In moving to exclude Dr. Lipton, Defendants argue that her Report fails to fit the damages issues implicated in this litigation, because her calculation of PlusFunds' "value" fails to account for the fact that "Defendants' alleged wrongful conduct-allowing the [SMFF cash] sweeps to occur- directly (and positively) impacted PlusFunds' [assets under management] through its relationship with Refco."[18] [Docket Item 583-1 at 10 (emphasis in original).] In other words, Defendants assert that Dr. Lipton's Report fails to answer the critical question "of the value of PlusFunds had there never been sweeps of SMFF's excess cash" to Refco. [Docket Item 652 at 3-4.] Defendants therefore argue that presentation of this inflated and "extraordinarily high" valuation will serve only to confuse the jury, because it bears no relationship to the damage analysis ultimately tasked to the jury. [Id. at 1, 4-6.]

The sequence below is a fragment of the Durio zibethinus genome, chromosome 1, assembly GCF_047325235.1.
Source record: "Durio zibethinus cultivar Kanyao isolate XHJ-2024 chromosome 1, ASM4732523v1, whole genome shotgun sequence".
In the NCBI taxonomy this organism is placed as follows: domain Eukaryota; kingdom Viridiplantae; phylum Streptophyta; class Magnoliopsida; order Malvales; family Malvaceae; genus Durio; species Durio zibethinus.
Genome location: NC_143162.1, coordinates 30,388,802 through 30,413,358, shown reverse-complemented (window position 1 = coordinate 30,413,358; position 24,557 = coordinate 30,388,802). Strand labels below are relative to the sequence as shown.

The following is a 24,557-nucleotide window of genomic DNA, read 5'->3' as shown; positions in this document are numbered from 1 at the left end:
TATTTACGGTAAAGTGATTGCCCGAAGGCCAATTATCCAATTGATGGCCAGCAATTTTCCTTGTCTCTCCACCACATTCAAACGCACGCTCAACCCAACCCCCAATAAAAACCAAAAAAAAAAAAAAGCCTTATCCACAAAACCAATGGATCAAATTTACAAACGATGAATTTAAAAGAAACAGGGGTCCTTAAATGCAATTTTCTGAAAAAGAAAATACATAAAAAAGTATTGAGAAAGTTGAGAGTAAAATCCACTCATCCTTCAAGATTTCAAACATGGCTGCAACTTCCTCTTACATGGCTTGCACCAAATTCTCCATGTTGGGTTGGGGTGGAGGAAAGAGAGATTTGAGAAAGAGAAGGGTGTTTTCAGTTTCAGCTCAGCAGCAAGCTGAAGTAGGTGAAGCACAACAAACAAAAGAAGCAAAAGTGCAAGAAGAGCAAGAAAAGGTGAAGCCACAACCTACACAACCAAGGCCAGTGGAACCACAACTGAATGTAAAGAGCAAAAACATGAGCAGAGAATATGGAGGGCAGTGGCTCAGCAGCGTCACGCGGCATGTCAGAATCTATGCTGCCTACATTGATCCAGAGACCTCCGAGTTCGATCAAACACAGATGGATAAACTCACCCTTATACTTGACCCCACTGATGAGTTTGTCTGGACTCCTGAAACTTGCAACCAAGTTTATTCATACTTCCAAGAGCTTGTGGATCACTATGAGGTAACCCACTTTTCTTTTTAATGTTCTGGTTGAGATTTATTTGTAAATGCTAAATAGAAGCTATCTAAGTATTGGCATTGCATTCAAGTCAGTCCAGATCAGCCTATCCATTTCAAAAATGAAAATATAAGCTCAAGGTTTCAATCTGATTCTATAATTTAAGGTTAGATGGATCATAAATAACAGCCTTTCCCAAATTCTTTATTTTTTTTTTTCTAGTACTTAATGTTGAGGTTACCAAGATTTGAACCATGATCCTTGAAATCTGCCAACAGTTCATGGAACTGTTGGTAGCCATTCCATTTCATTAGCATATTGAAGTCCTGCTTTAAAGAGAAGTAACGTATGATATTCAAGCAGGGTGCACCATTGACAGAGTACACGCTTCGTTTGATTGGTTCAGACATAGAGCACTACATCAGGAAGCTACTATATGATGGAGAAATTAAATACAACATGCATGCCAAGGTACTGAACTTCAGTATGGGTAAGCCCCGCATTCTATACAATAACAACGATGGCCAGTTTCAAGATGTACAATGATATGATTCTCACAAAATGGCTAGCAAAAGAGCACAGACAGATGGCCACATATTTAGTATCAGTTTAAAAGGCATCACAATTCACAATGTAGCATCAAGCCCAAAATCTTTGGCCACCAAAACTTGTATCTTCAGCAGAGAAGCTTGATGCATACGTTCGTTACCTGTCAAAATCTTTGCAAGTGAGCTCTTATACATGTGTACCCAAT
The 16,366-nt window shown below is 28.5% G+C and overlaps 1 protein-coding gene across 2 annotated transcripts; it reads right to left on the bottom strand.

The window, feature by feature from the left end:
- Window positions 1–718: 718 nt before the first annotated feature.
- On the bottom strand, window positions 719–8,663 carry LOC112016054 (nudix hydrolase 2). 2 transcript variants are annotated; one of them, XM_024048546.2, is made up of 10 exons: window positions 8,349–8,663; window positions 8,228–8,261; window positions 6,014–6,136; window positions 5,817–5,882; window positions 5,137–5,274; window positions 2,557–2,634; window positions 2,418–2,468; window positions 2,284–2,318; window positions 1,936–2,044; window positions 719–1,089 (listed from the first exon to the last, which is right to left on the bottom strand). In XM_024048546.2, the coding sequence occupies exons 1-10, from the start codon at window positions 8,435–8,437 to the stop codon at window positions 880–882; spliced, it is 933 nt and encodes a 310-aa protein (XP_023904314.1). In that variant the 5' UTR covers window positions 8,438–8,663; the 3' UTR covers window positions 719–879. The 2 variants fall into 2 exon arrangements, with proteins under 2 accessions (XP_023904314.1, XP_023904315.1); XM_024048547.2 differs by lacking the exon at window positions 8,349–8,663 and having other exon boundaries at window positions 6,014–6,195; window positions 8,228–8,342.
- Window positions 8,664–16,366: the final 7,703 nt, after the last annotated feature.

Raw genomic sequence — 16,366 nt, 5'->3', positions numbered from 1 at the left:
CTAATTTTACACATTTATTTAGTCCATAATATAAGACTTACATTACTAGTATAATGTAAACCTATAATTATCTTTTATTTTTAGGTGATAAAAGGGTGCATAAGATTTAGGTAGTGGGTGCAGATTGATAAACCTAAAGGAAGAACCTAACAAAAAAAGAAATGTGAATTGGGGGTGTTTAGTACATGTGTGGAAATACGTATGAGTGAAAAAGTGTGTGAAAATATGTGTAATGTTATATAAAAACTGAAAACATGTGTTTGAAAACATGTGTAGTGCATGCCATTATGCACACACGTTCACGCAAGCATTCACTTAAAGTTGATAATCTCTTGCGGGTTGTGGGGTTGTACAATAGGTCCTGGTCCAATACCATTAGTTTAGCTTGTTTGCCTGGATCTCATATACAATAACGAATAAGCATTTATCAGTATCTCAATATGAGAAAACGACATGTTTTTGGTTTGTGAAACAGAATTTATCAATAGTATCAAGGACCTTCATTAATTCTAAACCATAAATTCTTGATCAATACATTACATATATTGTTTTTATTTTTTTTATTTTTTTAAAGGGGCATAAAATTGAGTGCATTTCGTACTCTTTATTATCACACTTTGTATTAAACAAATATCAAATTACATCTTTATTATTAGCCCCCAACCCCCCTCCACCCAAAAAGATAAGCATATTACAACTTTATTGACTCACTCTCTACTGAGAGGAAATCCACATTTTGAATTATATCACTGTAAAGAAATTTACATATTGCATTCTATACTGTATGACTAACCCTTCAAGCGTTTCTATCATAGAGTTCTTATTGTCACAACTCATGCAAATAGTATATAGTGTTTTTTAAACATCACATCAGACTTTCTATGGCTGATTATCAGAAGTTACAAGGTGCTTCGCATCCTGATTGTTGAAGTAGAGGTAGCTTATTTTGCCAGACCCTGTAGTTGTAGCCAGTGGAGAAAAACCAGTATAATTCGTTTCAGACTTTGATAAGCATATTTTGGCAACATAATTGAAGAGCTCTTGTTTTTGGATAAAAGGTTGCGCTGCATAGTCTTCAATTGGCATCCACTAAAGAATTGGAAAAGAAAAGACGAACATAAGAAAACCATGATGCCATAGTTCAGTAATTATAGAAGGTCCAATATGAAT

Plaintiffs counter, however, that Dr. Lipton did not reach "any conclusions as to damages or causation, " because Plaintiffs only retained her "for the limited purpose of calculating the value of PlusFunds as of September 30, 2005." [Docket Item 635 at 7.] Nevertheless, that omission alone purportedly proves insufficient to provide "a basis for excluding [Dr. Lipton's Report] from consideration by the jury, " because "the valuation of PlusFunds immediately prior to its destruction provides a critical starting" or reference point "that the jury may use to calculate the damages attributable to Defendants' wrongdoing, whatever those damages may be." [Id. at 8-9.]